Friday, December 5, 2014

Visit to the Spanish Speaking Citizens' Foundation in Oakland

Yesterday, I had the pleasure of giving a talk to community members about the Obama Administration's executive actions on immigration at the Spanish Speaking Citizens’ Foundation, in the Fruitvale district of Oakland.  Established in 1964, the Foundation is dedicated to improving the community for Latino residents in Oakland. Its mission is to empower community members to improve their quality of life while maintaining strong cultural relevance and tradition. The agency is a family resource center that provides a range of services to help community members successfully integrate into society.

The Foundation's Citizenship and Immigration services help families and youth integrate into society and navigate the process of becoming responsible, productive United States citizens. The SSCF assists clients with the citizenship application, prepare them for interviews, offer citizenship classes and help with passport applications. The staff educates and empowers clients to become engaged in the democratic process by assisting with voter registration, providing voter education workshops and participating in various advocacy efforts, including Latino Advocacy Day in Sacramento. 

Currently, the SSCF is busy with, among other things, assisting clients with Deferred Action for Childhood Arrivals (DACA) applications and renewals.  It also assists with citizenship and passport applications and provides citizenship orientation classes, adult ESL classes, and voter registration.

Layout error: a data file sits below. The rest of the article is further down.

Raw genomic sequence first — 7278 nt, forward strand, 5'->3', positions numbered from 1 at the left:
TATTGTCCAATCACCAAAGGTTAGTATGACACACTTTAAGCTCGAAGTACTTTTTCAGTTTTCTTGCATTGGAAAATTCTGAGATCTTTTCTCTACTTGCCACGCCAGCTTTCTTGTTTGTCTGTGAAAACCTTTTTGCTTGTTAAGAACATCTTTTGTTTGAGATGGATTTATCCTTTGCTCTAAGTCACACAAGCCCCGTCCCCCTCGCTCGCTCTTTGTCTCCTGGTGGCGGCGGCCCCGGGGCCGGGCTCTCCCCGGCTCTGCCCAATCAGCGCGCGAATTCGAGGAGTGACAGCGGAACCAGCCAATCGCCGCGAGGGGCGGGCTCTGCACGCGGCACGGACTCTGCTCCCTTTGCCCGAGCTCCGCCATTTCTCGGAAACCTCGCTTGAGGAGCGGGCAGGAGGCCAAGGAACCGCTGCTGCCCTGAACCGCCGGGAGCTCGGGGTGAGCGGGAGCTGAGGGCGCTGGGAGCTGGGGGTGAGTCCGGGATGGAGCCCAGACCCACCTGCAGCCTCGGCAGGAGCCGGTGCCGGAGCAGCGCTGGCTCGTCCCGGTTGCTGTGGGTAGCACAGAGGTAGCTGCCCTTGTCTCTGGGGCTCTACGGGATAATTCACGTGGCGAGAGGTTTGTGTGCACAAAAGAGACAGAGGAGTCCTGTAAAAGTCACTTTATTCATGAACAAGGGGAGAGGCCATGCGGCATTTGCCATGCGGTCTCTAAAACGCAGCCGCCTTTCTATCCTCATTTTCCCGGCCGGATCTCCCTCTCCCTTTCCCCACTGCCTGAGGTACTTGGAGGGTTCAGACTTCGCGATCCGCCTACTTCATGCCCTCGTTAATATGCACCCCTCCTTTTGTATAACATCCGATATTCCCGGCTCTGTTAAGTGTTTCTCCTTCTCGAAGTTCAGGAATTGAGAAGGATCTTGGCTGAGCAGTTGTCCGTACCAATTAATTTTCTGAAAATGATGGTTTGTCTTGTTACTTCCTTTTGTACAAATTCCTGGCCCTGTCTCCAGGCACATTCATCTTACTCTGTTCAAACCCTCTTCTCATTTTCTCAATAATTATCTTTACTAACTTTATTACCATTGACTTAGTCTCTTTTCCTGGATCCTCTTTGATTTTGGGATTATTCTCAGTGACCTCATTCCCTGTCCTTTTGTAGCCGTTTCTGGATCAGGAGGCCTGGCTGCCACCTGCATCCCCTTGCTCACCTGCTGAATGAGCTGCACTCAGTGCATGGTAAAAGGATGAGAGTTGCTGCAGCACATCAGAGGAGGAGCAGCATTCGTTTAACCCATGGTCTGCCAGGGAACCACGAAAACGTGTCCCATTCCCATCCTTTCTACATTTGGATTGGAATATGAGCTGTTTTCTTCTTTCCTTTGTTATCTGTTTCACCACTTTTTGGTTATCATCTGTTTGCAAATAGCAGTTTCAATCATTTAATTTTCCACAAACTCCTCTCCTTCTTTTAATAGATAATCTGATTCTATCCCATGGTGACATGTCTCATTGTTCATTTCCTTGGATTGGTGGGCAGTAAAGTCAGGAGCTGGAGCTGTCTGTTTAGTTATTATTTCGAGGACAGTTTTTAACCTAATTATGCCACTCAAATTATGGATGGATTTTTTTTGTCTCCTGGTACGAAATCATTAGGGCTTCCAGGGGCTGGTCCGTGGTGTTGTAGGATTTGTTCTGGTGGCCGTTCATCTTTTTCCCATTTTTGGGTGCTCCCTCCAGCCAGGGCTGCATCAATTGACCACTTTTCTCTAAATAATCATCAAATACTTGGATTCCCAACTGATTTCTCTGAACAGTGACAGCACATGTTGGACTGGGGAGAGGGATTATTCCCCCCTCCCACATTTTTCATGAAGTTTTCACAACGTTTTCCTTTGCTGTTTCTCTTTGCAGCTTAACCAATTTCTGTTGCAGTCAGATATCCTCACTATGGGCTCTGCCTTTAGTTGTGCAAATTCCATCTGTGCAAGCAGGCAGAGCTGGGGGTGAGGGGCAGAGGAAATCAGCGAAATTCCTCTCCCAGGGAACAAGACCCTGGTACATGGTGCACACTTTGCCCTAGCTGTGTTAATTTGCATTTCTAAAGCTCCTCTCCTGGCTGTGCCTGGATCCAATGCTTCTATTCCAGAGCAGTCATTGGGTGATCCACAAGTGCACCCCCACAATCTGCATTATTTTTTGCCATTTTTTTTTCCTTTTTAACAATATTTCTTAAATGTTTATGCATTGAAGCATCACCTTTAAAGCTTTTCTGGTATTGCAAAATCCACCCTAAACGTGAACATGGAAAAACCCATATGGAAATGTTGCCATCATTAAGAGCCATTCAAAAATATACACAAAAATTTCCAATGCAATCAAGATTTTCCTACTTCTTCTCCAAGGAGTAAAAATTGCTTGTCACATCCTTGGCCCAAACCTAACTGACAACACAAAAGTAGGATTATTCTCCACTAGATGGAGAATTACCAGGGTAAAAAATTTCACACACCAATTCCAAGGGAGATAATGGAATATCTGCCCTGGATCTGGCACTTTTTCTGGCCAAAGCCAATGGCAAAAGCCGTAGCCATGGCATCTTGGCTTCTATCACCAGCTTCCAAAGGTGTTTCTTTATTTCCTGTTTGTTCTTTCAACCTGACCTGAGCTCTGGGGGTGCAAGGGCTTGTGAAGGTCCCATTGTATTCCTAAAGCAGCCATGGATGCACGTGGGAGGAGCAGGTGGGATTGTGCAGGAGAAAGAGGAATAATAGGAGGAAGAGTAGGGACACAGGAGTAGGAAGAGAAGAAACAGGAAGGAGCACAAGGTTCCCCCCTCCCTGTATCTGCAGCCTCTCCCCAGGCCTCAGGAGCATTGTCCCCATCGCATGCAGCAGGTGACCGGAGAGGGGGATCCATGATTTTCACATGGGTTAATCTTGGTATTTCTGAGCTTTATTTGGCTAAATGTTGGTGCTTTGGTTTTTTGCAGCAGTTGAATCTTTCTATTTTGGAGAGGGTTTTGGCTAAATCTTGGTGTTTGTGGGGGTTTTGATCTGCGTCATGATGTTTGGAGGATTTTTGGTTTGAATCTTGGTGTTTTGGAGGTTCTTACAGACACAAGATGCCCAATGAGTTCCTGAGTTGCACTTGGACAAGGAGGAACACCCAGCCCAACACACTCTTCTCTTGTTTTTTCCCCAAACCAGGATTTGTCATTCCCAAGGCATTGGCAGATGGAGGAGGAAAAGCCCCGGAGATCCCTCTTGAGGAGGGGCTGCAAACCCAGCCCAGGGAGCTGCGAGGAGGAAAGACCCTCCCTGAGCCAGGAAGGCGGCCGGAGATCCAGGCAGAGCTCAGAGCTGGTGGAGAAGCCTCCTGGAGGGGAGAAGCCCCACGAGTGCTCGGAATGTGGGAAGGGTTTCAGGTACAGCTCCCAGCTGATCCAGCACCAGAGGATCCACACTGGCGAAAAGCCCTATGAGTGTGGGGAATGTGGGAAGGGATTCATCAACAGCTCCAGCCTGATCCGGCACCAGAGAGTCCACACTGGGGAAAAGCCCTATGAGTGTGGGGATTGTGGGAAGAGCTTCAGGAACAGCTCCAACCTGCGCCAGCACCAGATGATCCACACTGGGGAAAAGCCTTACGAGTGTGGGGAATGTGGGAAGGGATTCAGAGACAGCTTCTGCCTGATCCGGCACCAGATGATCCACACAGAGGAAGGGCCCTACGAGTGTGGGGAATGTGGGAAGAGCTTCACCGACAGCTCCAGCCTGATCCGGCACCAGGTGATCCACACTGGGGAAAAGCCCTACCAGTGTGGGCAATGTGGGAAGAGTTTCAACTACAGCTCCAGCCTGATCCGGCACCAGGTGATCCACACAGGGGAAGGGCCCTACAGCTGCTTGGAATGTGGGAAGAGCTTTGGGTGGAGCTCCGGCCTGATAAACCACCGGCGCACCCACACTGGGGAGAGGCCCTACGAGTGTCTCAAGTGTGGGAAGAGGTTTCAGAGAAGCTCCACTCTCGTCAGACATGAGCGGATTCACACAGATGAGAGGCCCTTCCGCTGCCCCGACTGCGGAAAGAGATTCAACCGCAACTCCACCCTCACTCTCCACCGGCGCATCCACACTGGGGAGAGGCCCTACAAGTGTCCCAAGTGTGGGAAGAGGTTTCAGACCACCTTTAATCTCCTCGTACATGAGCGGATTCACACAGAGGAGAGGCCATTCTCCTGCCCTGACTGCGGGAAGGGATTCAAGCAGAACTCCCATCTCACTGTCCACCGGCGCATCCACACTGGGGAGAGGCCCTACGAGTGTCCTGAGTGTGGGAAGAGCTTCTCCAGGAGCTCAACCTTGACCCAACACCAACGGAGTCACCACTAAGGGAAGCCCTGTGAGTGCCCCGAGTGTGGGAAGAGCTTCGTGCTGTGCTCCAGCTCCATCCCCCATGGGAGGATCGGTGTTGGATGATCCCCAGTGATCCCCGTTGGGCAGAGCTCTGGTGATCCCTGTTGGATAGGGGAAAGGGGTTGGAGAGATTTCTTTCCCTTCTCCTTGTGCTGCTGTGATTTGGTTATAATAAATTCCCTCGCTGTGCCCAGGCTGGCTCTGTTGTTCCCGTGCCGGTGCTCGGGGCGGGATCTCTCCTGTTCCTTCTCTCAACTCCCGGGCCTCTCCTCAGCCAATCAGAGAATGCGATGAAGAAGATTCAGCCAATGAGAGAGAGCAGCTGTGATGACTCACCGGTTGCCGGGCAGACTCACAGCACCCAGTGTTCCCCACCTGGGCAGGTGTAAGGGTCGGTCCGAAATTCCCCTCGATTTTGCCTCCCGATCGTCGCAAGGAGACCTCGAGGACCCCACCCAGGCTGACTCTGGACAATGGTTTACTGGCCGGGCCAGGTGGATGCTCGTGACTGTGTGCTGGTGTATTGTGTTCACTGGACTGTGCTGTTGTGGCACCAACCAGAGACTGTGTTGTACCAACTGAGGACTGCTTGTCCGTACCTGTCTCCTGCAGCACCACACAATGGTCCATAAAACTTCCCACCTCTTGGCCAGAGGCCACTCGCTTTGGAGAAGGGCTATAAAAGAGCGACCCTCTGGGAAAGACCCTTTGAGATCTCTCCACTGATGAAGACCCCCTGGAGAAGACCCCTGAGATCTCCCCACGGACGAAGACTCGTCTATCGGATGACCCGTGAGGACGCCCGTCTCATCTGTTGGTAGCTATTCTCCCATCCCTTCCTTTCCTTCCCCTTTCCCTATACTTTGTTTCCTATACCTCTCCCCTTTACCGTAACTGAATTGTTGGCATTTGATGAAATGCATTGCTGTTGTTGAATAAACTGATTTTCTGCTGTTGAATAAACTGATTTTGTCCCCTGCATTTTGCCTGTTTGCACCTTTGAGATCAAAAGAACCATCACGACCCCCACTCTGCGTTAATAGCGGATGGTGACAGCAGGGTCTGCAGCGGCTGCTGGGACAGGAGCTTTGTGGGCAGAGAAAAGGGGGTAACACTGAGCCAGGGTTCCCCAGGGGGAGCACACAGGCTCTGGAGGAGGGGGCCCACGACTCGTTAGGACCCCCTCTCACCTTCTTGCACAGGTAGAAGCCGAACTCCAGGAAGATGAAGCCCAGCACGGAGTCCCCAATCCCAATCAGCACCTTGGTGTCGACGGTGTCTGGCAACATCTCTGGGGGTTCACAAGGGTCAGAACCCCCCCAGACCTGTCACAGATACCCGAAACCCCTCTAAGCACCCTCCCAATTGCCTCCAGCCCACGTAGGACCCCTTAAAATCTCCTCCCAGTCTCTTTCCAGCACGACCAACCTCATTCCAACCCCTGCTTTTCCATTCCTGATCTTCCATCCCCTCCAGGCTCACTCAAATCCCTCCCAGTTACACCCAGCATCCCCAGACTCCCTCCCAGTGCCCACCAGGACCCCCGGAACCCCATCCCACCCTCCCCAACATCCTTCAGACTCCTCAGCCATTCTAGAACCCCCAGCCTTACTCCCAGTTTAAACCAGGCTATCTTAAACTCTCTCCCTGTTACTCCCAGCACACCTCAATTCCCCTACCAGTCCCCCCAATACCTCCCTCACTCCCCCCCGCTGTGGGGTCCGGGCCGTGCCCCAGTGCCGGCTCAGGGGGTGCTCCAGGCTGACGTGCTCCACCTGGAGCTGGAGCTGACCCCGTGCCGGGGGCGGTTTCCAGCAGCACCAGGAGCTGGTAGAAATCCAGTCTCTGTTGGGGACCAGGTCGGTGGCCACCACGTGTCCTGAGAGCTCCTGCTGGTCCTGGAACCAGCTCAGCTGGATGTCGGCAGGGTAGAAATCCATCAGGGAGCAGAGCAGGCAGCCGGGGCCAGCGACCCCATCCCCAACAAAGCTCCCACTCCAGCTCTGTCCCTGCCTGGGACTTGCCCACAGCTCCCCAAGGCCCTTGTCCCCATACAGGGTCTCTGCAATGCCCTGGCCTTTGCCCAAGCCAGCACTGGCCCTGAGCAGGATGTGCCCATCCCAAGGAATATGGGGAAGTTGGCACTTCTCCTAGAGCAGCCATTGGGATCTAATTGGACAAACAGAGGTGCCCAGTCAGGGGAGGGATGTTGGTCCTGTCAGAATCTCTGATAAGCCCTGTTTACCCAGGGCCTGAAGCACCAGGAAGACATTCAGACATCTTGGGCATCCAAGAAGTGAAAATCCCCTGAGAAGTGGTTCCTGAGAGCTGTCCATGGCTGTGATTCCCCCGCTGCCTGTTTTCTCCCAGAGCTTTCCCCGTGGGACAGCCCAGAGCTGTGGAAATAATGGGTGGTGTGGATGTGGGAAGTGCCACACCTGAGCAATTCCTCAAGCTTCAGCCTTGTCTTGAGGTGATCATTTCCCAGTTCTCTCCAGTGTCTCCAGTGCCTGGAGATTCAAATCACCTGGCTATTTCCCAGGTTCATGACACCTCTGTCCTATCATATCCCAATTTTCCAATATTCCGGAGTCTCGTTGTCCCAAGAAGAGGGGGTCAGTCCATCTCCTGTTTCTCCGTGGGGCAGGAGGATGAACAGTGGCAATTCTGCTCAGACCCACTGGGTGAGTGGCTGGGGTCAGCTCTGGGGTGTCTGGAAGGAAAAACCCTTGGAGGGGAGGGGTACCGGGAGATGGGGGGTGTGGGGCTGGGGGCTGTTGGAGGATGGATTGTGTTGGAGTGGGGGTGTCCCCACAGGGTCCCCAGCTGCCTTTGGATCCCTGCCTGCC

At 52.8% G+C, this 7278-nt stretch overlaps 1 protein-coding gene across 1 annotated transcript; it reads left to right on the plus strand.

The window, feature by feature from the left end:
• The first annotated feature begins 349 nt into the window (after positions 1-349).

Peter Roos, interim director of the SSCF and president of the board of directors, invited me to come talk.  Peter is a legendary lawyer who argued the pathbreaking case of Plyler v. Doe, in which the Supreme Court held that the state of Texas violated the Equal Protection Clause by denying access to a public K-12 education to undocumented students. 

In my presentation, which was translated into Spanish, I discussed the Obama administration's record on immigration and described generally the expanded deferred action programs, including the new deferred action program for undocumented parents of U.S. citzeins and lawful permanent residents.  The audience included many members of the community who had a great interest in learning about the Obama actions, the legal challenges, and how they might be implemented. 

It was a great audience with many thoughtful questions.  The members of the commmunity were clearly interested and engaged, as well as hopeful about the prospects that the Obama initiatives may make life a bit easier for the Latino immigrant community.


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